Osang Gwon at NY Photo Festival and Doosan Gallery

Posted in Arario Gallery, Osang Gwon by arariogallery on May 13, 2010

If you’re in New York for the next couple weeks there are two places you can see the photographic sculptures of artist Osang Gwon. NY Photo Festival celebrates the extensive photographic community prevalent in New York with curated pavilions highlighting a vast array of image makers. One pavilion includes Smack Mellon, which presents a show titled Use Me, Abuse Me, curated by Erik Kessels. Four sculptures by Osang Gwon nests alongside artists such as Lucas Blalock, Paul Kooiker and Ruth van Beek. The exhibition reveals how photographers use and manipulate the medium; collecting, copying, pasting, and abusing its original source. The festival runs through Sunday.

Doosan Gallery is proud to present a residency and exhibition of works by the artist, showing through June 5, 2010. The show features four sculptures that is an extension to his series Deodorant Type, many of which were shown at Arario New York. Deodorant Type was developed when Gwon discovered a failed advertisement for a deodorant product launched in Asia, as many Asians do not have perspiration problems, although deodorant is widely used in Western culture. For him, a deodorant product is aimed to cover a scent and to change it into a different odor. He once said, “It implies not showing the exact thing, but transforming it.” Observing the process of Deodorant Type is re-acknowledging the way we see things in life every day. Gwon takes multiple shots of a person or an object from every angle, practically tearing the subject apart in each picture under a microscope; he then recreates the subject in a three-dimensional sculpture. What one actually perceives might only capture a single aspect or a certain moment of the subject. In this sense, each photograph represents a single perception of the subject by taking different angles of the person or object; then, Gwon gathers these photographs into shapes for viewers to interpret, as if reifying the subject back to life as a slightly aloof entit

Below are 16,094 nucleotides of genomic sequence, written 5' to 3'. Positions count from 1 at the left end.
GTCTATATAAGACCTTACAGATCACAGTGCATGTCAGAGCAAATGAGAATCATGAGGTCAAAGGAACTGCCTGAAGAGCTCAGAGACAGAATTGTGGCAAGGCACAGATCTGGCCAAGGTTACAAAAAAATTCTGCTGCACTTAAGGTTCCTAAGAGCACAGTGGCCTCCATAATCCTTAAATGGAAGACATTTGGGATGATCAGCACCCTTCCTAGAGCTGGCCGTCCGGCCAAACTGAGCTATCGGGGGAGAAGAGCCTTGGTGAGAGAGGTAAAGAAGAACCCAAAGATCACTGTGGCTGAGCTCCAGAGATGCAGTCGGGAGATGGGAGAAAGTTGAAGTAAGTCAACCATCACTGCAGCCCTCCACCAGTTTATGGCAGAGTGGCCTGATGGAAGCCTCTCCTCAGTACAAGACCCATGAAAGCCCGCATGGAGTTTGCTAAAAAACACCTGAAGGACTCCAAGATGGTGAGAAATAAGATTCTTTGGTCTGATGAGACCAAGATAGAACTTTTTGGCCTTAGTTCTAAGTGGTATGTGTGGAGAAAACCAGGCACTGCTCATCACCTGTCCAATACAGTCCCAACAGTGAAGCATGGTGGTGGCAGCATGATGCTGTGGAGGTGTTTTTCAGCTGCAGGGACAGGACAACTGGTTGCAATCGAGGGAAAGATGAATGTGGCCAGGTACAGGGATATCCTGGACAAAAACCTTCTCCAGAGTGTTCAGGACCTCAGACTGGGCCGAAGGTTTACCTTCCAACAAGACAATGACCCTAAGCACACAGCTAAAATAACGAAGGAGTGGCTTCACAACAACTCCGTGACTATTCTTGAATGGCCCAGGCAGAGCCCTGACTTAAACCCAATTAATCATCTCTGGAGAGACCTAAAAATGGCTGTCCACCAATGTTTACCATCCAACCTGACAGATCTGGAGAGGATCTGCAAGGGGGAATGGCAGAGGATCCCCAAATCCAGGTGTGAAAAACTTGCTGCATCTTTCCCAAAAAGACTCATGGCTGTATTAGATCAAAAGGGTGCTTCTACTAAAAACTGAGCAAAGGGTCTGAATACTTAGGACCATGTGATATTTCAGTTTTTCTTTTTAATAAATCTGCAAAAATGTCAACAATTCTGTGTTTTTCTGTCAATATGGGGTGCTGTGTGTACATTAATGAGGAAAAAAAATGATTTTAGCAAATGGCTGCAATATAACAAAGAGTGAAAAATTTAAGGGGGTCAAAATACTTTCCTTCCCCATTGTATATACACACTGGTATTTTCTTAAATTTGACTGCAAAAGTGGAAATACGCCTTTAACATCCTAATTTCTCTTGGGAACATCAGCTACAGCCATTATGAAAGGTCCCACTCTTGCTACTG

Now Through a Glass Darkly

Posted in Arario Gallery by arariogallery on May 7, 2010

Thank you everyone for attending the opening reception of Now Through a Glass Darkly at Arario New York. The show runs through June 26th so please make sure to stop by! Below are some installation and opening images, more to be found on our flickr page.

Now Through a Glass Darkly at Arario New York